In the traditional African cultural set-up, when a child was born, everyone celebrated and welcomed the new member into the society. In some communities, women ululated as they brought gifts to the baby, the mother and the father as well.
However, things seem to have changed. Births are not celebrated as before and people don’t respect social values anymore. No one worries about what society will say or do; all in the name of “rights”.
Procuring an abortion is now like a walk in the park. Some even procure multiple abortions. African values were strictly against such acts and one could even be cursed and excommunicated from the community.
Nowadays, people even poke fun at women who seek safe abortions, no matter the circumstances. Cases of abortion have become rampant, especially among teenage girls. Some have even died due to excessive bleeding during abortion.
Mercifully, technology has brought ease and comfort in procuring abortion in cases where the mother’s life is at risk.
That said, it is worrisome that the youth these days fear pregnancy more than sexually transmitted illnesses and other ills.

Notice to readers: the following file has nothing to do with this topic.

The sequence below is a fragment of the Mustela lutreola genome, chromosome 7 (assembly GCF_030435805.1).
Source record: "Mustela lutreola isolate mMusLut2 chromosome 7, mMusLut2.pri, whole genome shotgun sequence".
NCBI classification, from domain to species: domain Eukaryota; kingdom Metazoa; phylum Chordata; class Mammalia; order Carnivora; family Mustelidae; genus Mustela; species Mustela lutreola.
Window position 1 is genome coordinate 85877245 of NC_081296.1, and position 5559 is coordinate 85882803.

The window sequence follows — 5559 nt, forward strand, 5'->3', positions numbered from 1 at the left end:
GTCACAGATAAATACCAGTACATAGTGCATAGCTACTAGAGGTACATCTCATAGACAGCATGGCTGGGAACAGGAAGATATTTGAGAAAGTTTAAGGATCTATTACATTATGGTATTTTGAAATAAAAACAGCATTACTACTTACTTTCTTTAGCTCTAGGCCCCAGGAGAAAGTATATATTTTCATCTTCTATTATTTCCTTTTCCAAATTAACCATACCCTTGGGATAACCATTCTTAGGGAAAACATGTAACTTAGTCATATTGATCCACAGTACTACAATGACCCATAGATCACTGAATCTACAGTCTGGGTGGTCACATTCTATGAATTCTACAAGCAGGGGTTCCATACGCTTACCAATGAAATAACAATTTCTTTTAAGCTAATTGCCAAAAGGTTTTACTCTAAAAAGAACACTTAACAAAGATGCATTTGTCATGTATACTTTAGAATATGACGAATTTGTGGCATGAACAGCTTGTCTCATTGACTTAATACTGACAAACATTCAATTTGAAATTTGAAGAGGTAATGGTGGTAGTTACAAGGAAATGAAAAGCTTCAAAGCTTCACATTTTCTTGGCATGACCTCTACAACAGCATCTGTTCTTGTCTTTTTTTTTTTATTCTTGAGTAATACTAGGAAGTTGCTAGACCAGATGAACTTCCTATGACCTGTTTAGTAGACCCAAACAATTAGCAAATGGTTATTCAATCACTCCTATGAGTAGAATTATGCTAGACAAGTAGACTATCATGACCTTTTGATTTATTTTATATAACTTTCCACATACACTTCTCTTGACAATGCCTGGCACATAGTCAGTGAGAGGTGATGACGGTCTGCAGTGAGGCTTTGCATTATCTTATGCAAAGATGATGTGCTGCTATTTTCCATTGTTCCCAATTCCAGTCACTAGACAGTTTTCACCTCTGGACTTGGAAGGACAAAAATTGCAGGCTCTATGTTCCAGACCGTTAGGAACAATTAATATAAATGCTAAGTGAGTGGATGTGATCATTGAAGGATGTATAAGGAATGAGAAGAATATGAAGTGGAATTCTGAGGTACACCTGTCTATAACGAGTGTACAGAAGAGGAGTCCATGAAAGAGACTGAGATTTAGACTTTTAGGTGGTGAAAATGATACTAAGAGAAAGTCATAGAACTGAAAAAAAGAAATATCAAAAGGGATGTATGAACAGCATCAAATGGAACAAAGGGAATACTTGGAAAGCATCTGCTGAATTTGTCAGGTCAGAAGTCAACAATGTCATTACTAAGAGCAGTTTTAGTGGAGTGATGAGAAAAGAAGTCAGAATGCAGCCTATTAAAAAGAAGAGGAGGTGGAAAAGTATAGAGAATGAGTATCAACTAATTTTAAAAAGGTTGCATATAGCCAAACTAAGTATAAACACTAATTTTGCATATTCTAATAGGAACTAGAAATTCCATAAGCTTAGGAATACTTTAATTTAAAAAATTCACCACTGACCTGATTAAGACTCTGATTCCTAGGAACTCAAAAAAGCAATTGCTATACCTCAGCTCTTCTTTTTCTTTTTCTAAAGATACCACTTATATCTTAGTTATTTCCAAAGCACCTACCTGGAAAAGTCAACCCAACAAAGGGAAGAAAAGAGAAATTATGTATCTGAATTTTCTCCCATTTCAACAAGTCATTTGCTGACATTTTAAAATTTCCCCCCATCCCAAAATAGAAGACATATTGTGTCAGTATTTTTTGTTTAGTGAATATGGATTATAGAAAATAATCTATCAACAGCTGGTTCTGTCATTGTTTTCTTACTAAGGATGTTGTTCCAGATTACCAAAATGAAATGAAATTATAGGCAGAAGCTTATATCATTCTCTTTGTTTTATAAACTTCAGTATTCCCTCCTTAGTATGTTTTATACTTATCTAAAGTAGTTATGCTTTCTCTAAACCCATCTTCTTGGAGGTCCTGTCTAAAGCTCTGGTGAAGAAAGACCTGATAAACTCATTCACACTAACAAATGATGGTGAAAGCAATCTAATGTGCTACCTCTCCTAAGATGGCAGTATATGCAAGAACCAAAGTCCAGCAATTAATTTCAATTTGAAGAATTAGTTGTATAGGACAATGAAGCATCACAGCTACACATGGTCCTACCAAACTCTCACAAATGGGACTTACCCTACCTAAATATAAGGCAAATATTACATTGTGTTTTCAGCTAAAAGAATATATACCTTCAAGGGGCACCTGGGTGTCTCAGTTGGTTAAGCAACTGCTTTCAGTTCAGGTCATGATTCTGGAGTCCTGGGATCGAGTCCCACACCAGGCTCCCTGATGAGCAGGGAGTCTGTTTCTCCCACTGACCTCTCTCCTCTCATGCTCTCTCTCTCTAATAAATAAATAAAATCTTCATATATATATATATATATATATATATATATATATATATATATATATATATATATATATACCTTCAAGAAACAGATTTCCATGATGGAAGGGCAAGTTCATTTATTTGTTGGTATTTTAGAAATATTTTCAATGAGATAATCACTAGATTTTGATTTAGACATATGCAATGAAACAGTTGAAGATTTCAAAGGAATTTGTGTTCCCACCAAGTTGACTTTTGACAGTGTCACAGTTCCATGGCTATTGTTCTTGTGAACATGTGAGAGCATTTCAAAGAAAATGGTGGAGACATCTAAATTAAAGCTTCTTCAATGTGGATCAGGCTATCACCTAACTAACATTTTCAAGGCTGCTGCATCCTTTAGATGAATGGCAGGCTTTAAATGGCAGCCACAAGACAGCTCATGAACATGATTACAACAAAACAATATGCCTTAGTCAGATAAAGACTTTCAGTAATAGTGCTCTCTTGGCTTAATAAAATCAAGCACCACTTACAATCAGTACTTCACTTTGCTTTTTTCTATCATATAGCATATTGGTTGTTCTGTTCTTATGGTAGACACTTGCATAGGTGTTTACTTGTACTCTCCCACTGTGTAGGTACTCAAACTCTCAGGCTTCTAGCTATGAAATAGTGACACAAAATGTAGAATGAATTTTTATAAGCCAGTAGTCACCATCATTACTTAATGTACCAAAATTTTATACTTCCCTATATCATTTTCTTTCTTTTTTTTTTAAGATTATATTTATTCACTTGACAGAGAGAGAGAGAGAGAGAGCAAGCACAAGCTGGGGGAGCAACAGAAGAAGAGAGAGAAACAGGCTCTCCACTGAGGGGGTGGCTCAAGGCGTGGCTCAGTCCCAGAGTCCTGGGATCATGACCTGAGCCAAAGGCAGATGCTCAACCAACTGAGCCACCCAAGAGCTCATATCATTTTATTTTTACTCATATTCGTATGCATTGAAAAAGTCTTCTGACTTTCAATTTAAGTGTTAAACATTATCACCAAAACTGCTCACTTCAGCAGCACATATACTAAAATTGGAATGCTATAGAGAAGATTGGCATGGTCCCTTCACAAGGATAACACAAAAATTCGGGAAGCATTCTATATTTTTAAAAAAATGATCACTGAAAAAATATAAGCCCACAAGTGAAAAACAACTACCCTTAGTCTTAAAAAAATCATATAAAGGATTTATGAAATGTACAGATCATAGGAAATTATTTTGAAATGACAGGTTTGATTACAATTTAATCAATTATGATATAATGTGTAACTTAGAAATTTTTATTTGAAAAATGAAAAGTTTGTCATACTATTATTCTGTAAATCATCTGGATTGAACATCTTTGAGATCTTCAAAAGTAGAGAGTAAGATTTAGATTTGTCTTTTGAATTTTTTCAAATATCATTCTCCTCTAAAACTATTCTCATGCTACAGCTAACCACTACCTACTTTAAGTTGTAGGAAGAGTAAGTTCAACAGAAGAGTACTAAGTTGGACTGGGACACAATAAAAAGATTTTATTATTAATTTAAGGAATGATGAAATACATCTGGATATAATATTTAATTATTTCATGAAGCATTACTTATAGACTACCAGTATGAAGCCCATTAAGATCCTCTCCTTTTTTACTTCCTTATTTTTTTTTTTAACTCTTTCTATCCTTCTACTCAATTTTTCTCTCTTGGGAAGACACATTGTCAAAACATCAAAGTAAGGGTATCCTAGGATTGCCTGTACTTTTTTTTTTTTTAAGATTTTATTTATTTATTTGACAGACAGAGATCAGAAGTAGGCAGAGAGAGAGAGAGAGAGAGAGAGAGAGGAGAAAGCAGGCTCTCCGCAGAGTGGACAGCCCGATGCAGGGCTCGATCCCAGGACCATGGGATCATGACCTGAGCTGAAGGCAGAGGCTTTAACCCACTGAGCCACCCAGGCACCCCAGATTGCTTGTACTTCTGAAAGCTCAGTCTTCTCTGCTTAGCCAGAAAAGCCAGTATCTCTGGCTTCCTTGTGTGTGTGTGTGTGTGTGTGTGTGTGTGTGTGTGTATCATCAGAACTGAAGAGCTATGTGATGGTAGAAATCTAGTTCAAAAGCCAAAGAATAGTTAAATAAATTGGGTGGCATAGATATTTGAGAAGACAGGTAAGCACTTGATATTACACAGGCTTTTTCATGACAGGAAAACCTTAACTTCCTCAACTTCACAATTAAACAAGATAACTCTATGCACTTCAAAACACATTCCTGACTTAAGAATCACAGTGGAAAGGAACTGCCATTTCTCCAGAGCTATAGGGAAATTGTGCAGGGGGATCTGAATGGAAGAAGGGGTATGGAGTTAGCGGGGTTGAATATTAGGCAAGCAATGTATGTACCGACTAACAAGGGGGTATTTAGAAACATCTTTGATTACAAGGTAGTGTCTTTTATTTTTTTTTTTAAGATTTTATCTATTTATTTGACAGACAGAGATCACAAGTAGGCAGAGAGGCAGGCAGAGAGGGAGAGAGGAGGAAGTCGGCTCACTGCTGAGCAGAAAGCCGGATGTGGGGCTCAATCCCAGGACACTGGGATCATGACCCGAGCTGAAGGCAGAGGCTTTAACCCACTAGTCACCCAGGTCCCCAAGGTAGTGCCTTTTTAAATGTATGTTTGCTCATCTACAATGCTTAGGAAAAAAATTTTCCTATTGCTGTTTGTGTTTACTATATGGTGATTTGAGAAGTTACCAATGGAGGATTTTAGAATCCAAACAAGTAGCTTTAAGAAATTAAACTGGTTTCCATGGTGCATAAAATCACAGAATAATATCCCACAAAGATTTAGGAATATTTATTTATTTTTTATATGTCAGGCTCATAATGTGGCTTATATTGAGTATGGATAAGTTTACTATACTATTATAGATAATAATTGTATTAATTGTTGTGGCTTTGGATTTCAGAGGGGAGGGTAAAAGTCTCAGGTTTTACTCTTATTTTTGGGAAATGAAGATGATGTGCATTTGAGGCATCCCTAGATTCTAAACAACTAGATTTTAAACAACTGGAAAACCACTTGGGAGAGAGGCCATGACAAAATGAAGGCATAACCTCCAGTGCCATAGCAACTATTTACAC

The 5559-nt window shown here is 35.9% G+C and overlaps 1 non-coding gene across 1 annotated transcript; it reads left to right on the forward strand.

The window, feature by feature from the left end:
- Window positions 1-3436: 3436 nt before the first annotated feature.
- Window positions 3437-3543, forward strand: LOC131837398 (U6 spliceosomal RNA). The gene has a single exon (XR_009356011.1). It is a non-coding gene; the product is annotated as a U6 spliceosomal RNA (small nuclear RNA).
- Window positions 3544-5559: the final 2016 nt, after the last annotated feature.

They fear becoming parents because they feel they are not ready, but the truth is that they are henceforth parents.
The only difference is that they don’t nurture their kids to maturity. Parents no longer guide their children or impart to them virtues that we traditionally embraced. They just let their children be under the consolation that “they are grownups”.
However, parents and guardians need to ask themselves where they would be if they had been allowed to be when they were at the age of their kids.
It’s all a matter of negligence. When one becomes successful, they get out of their parent's home and celebrate elsewhere.
People nowadays hardly give back to the society. Even where the effort that generates that success is individual, we still belong to the society.
We must positively impact the society we came from. We seem to have forgotten that by helping others, we help ourselves as well.
Deviant behaviour among the youth is a direct result of our disregard for societal values.
It is very easy to blame these bad behaviours on the influence of western culture, but why should we absorb more of the negative than positive foreign habits?
It is never too late to change for the better as long as we are still alive and kicking.
The society is all about goodwill, public benefit and public growth. Let’s save ourselves from unnecessary drama and embrace societal values. When we do good, the society thrives well and when we do bad the society gets distorted.
Besides, where would we be without the societies that brought us up? We should embrace African social values as they point us in the right direction. They help us achieve national goals and a sense of national direction.
Gerald Tomno, Baringo